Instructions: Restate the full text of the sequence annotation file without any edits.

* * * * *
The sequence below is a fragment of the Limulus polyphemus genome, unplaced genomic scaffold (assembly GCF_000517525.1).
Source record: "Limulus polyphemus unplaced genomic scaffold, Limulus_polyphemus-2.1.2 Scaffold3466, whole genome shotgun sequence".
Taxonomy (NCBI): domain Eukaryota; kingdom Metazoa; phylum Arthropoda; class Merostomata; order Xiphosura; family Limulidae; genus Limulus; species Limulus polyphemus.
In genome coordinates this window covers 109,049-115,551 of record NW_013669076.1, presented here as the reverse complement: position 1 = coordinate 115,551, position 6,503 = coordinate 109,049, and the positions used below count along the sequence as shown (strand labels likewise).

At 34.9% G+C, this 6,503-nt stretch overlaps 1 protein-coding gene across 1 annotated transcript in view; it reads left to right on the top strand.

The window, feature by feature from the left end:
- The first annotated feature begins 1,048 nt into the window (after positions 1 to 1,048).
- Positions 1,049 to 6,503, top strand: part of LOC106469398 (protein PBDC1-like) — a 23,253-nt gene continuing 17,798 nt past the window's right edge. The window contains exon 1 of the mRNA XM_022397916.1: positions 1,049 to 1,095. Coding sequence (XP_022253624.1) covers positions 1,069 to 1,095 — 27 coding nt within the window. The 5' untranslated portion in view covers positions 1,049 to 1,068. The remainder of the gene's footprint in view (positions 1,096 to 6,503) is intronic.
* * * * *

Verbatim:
The sequence below is a fragment of the Limulus polyphemus genome, unplaced genomic scaffold (assembly GCF_000517525.1).
Source record: "Limulus polyphemus unplaced genomic scaffold, Limulus_polyphemus-2.1.2 Scaffold3466, whole genome shotgun sequence".
Taxonomy (NCBI): domain Eukaryota; kingdom Metazoa; phylum Arthropoda; class Merostomata; order Xiphosura; family Limulidae; genus Limulus; species Limulus polyphemus.
In genome coordinates this window covers 109,049-115,551 of record NW_013669076.1, presented here as the reverse complement: position 1 = coordinate 115,551, position 6,503 = coordinate 109,049, and the positions used below count along the sequence as shown (strand labels likewise).

At 34.9% G+C, this 6,503-nt stretch overlaps 1 protein-coding gene across 1 annotated transcript in view; it reads left to right on the top strand.

The window, feature by feature from the left end:
- The first annotated feature begins 1,048 nt into the window (after positions 1 to 1,048).
- Positions 1,049 to 6,503, top strand: part of LOC106469398 (protein PBDC1-like) — a 23,253-nt gene continuing 17,798 nt past the window's right edge. The window contains exon 1 of the mRNA XM_022397916.1: positions 1,049 to 1,095. Coding sequence (XP_022253624.1) covers positions 1,069 to 1,095 — 27 coding nt within the window. The 5' untranslated portion in view covers positions 1,049 to 1,068. The remainder of the gene's footprint in view (positions 1,096 to 6,503) is intronic.